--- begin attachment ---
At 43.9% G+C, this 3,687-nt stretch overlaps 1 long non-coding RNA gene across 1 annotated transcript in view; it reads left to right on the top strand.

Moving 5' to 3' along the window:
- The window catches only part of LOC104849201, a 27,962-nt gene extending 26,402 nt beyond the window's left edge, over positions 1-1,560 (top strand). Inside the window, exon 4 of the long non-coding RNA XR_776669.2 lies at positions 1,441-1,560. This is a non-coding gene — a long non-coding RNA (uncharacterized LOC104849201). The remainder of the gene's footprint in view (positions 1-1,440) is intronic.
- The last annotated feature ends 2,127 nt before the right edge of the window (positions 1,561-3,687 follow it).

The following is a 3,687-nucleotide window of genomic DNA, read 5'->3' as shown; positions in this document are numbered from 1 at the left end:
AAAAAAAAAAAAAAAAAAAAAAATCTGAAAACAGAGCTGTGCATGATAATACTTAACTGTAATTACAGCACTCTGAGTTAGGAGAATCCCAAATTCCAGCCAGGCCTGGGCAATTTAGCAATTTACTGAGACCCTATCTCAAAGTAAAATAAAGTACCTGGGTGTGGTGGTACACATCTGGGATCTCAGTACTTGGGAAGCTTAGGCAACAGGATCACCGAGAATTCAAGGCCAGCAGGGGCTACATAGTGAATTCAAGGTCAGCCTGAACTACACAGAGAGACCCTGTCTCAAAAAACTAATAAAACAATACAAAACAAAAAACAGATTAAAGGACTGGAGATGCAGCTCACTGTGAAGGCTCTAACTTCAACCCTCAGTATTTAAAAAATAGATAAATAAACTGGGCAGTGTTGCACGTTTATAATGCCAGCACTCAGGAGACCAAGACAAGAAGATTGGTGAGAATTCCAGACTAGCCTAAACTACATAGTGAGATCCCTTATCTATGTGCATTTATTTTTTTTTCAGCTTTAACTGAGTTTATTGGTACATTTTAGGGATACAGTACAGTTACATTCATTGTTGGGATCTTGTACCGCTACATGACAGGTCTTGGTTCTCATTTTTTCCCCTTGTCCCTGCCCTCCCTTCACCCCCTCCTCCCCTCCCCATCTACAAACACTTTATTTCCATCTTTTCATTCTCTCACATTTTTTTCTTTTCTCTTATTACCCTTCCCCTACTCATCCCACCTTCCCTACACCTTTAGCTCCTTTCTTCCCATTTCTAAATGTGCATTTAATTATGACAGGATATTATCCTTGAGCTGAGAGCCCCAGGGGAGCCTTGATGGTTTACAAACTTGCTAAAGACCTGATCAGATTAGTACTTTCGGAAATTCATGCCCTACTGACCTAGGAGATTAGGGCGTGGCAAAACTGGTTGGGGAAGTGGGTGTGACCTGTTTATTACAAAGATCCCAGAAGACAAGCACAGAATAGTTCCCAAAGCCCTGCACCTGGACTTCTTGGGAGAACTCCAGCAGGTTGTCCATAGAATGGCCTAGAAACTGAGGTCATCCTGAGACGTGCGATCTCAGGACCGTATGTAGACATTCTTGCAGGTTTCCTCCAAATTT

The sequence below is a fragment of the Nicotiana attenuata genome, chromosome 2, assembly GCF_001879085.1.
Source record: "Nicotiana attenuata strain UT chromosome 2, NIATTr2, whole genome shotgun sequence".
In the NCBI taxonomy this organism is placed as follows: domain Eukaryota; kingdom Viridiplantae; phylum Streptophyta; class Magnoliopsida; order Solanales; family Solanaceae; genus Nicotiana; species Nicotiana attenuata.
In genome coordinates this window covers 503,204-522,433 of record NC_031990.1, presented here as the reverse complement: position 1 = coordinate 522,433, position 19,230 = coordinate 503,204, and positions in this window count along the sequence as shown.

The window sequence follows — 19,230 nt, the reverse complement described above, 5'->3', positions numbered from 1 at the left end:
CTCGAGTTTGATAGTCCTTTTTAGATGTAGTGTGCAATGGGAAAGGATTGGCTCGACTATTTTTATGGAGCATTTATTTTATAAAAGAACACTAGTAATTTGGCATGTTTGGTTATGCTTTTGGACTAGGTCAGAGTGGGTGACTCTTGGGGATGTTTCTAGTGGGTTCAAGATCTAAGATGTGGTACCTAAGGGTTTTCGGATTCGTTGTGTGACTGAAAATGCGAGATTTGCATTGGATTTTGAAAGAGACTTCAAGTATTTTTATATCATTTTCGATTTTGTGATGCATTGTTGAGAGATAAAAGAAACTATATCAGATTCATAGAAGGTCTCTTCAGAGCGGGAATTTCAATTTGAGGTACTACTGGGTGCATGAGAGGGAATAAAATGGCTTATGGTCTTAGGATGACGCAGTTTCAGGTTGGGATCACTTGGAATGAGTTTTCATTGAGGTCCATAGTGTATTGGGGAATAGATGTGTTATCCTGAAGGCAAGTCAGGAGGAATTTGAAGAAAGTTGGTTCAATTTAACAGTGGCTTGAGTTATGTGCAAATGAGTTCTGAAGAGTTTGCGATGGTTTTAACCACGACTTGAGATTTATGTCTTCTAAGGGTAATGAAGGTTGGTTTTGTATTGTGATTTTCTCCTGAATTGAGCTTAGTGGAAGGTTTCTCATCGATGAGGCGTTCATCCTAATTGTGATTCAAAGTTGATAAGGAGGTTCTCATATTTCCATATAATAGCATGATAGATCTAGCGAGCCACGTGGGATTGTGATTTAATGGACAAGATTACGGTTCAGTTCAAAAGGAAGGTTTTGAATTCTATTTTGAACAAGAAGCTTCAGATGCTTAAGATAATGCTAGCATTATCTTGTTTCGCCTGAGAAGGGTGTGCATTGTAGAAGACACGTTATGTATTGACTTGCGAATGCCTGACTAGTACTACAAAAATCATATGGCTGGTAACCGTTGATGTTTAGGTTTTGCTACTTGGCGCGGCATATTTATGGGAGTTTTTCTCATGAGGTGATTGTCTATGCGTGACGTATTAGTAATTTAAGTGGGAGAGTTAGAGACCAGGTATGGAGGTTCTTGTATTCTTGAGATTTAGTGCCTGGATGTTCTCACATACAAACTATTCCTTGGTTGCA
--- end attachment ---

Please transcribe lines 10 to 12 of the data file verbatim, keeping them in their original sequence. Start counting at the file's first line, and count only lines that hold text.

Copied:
In genome coordinates this window covers 503,204-522,433 of record NC_031990.1, presented here as the reverse complement: position 1 = coordinate 522,433, position 19,230 = coordinate 503,204, and positions in this window count along the sequence as shown.

The window sequence follows — 19,230 nt, the reverse complement described above, 5'->3', positions numbered from 1 at the left end:
CTCGAGTTTGATAGTCCTTTTTAGATGTAGTGTGCAATGGGAAAGGATTGGCTCGACTATTTTTATGGAGCATTTATTTTATAAAAGAACACTAGTAATTTGGCATGTTTGGTTATGCTTTTGGACTAGGTCAGAGTGGGTGACTCTTGGGGATGTTTCTAGTGGGTTCAAGATCTAAGATGTGGTACCTAAGGGTTTTCGGATTCGTTGTGTGACTGAAAATGCGAGATTTGCATTGGATTTTGAAAGAGACTTCAAGTATTTTTATATCATTTTCGATTTTGTGATGCATTGTTGAGAGATAAAAGAAACTATATCAGATTCATAGAAGGTCTCTTCAGAGCGGGAATTTCAATTTGAGGTACTACTGGGTGCATGAGAGGGAATAAAATGGCTTATGGTCTTAGGATGACGCAGTTTCAGGTTGGGATCACTTGGAATGAGTTTTCATTGAGGTCCATAGTGTATTGGGGAATAGATGTGTTATCCTGAAGGCAAGTCAGGAGGAATTTGAAGAAAGTTGGTTCAATTTAACAGTGGCTTGAGTTATGTGCAAATGAGTTCTGAAGAGTTTGCGATGGTTTTAACCACGACTTGAGATTTATGTCTTCTAAGGGTAATGAAGGTTGGTTTTGTATTGTGATTTTCTCCTGAATTGAGCTTAGTGGAAGGTTTCTCATCGATGAGGCGTTCATCCTAATTGTGATTCAAAGTTGATAAGGAGGTTCTCATATTTCCATATAATAGCATGATAGATCTAGCGAGCCACGTGGGATTGTGATTTAATGGACAAGATTACGGTTCAGTTCAAAAGGAAGGTTTTGAATTCTATTTTGAACAAGAAGCTTCAGATGCTTAAGATAATGCTAGCATTATCTTGTTTCGCCTGAGAAGGGTGTGCATTGTAGAAGACACGTTATGTATTGACTTGCGAATGCCTGACTAGTACTACAAAAATCATATGGCTGGTAACCGTTGATGTTTAGGTTTTGCTACTTGGCGCGGCATATTTATGGGAGTTTTTCTCATGAGGTGATTGTCTATGCGTGACGTATTAGTAATTTAAGTGGGAGAGTTAGAGACCAGGTATGGAGGTTCTTGTATTCTTGAGATTTAGTGCCTGGATGTTCTCACATACAAACTATTCCTTGGTTGCA